US-led coalition may establish temporary bases in Iraq

WASHINGTON, Jul. 12 (MNA) – The US-led coalition may look into establishing temporary bases in Iraq to finish the campaign against ISIL after the liberation of Mosul, Operation Inherent Resolve Commander Lt. Gen. Stephen Townsend said in a briefing on Tuesday.

The commander noted that he anticipated the coalition’s future footprint will be smaller, and added that he is not anticipating needing more bases for post-ISIL period.

"There may be temporary facilities that we need to prosecute the rest of this campaign against ISIS [Daesh], and if we need those, we will put those bases up to finish the fight," Townsend told reporters.

The US-led coalition is already training the Iraqi military to prepare for the evolving threat the remaining militants may pose after the group is defeated, Townsend said.

"We do know that our Iraqi Security Force partners will have to engage in counter-insurgency style operations at some point, and we’re already making efforts now to start shaping their training towards that next ISIS tactic."

Townsend said fighters surviving the overall offensive may adopt insurgent-style tactics that will still pose a threat to Iraq’s security.

Instead of a conventional force threat, "they’ll be smaller, more covert," he added.

Townsend pointed out US or coalition troops are unlikely to be significantly involved in wider stabilization efforts in Iraq, adding that the Iraqi government is capable of undertaking such projects assisted by the United Nations.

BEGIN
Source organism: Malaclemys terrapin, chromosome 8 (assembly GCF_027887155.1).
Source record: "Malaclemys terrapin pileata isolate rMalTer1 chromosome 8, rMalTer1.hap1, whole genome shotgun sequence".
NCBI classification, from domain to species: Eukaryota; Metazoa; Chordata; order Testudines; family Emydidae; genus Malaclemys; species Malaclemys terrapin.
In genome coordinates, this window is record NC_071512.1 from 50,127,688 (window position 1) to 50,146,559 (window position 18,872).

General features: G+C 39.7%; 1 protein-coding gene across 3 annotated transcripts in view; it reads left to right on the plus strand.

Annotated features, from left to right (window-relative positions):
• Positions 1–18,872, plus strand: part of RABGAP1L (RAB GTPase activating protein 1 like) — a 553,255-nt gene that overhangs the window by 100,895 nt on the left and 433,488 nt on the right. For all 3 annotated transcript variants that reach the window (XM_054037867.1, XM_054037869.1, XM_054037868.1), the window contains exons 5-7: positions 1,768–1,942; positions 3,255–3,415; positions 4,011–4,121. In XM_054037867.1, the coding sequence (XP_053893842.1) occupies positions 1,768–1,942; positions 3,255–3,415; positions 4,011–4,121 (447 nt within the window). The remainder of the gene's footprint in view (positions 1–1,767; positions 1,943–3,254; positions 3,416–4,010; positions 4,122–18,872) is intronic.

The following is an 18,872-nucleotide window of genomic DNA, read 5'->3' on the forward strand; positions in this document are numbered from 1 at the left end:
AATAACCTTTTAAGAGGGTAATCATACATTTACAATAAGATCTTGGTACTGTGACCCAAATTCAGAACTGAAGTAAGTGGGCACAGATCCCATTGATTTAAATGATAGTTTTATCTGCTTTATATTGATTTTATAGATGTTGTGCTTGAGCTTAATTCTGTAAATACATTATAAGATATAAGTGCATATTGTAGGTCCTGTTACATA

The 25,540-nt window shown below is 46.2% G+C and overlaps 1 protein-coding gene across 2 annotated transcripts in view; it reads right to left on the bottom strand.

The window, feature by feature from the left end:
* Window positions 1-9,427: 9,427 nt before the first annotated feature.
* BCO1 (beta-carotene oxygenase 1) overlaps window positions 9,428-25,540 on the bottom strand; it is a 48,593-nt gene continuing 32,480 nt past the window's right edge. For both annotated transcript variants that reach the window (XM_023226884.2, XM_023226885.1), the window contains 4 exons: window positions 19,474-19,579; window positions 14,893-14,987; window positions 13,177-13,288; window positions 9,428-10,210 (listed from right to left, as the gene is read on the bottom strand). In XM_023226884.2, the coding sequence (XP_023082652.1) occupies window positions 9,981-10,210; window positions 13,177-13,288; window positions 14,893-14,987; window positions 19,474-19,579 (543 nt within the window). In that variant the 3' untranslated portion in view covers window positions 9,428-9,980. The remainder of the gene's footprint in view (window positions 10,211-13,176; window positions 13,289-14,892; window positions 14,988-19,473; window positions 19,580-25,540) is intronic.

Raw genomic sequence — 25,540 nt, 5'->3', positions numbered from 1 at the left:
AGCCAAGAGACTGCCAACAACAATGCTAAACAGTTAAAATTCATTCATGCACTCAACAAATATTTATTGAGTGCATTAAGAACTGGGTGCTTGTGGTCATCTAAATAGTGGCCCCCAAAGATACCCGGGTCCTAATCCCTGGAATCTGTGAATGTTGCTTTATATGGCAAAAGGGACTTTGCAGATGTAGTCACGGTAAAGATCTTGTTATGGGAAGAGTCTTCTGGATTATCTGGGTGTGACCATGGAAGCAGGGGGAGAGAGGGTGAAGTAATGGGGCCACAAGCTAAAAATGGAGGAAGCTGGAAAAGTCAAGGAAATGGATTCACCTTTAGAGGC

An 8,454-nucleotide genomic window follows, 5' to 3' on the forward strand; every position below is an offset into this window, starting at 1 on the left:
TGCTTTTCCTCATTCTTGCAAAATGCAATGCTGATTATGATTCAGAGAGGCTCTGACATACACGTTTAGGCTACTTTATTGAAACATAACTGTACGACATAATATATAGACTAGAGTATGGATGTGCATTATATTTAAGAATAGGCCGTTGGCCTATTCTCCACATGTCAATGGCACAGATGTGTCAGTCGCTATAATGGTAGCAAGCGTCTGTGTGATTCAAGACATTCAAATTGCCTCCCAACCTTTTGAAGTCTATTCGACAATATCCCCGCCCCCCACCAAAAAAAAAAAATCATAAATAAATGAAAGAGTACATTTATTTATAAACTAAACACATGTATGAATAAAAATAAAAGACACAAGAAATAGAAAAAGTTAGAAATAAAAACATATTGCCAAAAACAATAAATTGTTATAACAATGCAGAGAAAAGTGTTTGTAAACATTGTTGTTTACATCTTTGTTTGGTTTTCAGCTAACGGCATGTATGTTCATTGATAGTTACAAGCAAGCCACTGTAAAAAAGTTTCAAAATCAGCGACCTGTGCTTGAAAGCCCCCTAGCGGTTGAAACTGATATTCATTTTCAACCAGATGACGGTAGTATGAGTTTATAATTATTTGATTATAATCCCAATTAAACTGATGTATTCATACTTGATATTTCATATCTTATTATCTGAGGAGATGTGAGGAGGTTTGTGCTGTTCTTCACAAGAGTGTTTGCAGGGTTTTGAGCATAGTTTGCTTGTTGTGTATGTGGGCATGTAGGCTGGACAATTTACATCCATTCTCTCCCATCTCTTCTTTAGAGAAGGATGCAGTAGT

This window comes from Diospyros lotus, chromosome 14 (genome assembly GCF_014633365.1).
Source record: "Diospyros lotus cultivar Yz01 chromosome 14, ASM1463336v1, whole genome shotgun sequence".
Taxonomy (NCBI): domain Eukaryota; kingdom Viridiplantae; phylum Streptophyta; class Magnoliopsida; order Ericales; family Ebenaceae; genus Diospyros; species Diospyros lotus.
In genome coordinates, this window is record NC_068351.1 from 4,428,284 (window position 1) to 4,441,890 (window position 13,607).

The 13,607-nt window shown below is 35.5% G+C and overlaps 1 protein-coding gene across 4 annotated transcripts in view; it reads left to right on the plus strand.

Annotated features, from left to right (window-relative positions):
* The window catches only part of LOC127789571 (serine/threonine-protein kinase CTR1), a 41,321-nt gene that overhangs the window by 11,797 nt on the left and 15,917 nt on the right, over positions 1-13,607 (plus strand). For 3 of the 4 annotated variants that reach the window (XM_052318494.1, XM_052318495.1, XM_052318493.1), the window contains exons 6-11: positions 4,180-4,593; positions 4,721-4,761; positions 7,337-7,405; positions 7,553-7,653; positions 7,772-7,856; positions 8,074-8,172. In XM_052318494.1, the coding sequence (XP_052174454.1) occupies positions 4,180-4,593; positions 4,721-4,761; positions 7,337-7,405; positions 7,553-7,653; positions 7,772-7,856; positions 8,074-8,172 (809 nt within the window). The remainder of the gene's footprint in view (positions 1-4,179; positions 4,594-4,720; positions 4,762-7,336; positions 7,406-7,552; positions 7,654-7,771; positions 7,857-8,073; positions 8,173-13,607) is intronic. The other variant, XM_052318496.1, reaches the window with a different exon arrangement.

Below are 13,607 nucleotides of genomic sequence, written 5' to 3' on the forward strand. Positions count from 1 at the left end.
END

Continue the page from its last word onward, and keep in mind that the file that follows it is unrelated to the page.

Some of Daesh militants remaining in Mosul offered to negotiate a surrender as the city fell to the Iraqi military and US-led coalition, Townsend added.

"This afternoon there were some ISIS offers to negotiate a surrender," Townsend told reporters of the move by the terror group. "I was pleased to hear that the Iraqi commander’s response was…‘unconditional surrender’."

Townsend said the Iraqis refused to negotiate and told the terrorists to surrender unconditionally or be killed.

A Daesh commander had offered on Monday to surrender a group of fighters but refused the Iraqis’ order to surrender unconditionally, Townsend explained.

A later wave of suicide attacks led the coalition to assess the surrender offer was a ploy by the militants to get close to the Iraqi Security Forces.

The Tuesday offer was reported to be a serious one, Townsend pointed out.

Last week, Canadian Brig.-Gen. David Anderson, director of the coalition’s partner force development, said the US-led coalition is assisting the Iraqis to create mobile police and border stations to provide security in liberated areas of the country.


News Code 126471


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